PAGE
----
The "vast right-wing conspiracy" that targeted President Bill Clinton during his time in the Oval Office is now targeting President Barack Obama, but is less effective than it was in earlier times because the US's demographics have shifted, Clinton told NBC's Meet the Press Sunday.

Asked by host David Gregory if he believed the conspiracy had now shifted to Obama, Clinton said: "You bet. Sure it is. It's not as strong as it was because America has changed demographically but it's a virulent as it was."

Clinton stated that the Republican strategy against the president would yield nothing positive either for the Republicans, or for the United States.

"They may be hurting President Obama, they can take his numbers down, they can run his opposition up. But, fundamentally, he and his team have a positive agenda for America. Their [the Republicans'] agenda seems to be wanting him to fail. And that's not a prescription for a good America."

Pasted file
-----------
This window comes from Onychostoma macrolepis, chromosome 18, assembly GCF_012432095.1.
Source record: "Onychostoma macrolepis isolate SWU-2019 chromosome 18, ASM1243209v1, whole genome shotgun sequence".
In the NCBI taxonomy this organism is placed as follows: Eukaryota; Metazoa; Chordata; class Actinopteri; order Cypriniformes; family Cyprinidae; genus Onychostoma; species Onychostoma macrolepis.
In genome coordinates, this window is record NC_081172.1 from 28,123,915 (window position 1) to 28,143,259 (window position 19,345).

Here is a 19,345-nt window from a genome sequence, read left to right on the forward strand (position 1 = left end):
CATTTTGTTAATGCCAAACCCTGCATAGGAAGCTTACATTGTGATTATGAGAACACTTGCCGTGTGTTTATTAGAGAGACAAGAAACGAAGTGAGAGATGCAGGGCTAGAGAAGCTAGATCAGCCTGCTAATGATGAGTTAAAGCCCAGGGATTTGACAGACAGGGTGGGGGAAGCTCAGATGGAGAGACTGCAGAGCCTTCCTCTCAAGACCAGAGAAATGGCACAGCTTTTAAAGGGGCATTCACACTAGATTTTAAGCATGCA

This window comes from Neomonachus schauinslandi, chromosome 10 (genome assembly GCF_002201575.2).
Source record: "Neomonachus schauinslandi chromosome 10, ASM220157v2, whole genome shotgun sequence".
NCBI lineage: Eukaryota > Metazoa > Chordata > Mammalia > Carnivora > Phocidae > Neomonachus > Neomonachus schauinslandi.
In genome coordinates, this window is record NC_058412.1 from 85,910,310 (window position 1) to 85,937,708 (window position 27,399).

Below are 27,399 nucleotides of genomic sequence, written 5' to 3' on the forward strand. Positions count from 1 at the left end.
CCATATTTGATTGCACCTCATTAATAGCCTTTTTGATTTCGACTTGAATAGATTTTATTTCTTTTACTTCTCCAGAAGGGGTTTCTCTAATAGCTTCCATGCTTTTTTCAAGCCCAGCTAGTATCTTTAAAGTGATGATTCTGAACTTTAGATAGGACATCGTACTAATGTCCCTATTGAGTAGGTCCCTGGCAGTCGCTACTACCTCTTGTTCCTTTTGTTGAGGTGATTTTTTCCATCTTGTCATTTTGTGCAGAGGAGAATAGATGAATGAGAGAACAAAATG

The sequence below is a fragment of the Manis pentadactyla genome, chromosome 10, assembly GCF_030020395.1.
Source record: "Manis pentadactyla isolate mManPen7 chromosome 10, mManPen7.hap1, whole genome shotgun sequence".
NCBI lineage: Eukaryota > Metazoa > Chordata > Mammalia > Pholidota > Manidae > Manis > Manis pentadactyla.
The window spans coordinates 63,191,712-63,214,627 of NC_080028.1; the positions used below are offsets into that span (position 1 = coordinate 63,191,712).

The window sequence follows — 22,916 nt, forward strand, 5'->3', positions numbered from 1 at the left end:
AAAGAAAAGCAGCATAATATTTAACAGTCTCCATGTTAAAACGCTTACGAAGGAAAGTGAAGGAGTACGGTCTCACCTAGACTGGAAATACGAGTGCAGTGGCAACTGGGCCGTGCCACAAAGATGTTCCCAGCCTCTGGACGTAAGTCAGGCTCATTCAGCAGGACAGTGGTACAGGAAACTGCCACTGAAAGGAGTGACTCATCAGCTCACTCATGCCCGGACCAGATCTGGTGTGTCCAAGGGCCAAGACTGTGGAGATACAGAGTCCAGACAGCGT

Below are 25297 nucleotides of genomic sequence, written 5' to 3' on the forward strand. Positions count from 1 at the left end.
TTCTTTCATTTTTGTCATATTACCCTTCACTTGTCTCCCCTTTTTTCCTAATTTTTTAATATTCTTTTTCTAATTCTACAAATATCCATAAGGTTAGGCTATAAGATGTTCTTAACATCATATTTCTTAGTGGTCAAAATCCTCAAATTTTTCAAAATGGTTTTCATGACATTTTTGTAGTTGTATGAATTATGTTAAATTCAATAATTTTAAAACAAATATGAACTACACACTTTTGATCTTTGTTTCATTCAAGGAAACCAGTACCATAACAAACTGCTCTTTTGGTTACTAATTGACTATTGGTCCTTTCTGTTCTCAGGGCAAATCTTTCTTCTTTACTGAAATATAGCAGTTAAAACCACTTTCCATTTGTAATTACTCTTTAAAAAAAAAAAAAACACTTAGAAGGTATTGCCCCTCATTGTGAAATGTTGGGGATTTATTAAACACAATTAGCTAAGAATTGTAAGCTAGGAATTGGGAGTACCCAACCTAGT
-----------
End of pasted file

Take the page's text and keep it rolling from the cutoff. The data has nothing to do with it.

The notion of a "vast right-wing conspiracy" aimed at the president was first popularized by First Lady Hillary Clinton, who, while defending her husband during the Lewinsky scandal, said that the president was a victim of a "politically motivated" prosecutor allied with a "vast right-wing conspiracy."

Gregory asked the former president if he worried about "a repeat of 1994," when the Democrats lost control of Congress to the Republicans, forcing the president to follow a more moderate political course.

"There's no way they can make it that bad [for the Democrats]," Clinton replied. "Number one, the country is more diverse and more interested in positive action. Number two, [voters have] seen this movie before, because they've had eight years under President Bush, when the Republicans had the whole government and they know the results were bad. Number three, the Democrats haven't taken on the gun lobby like I did ... so whatever happens, it'll be manageable for the president."

This video is from NBC's Meet the Press, broadcast Sept. 27, 2009.

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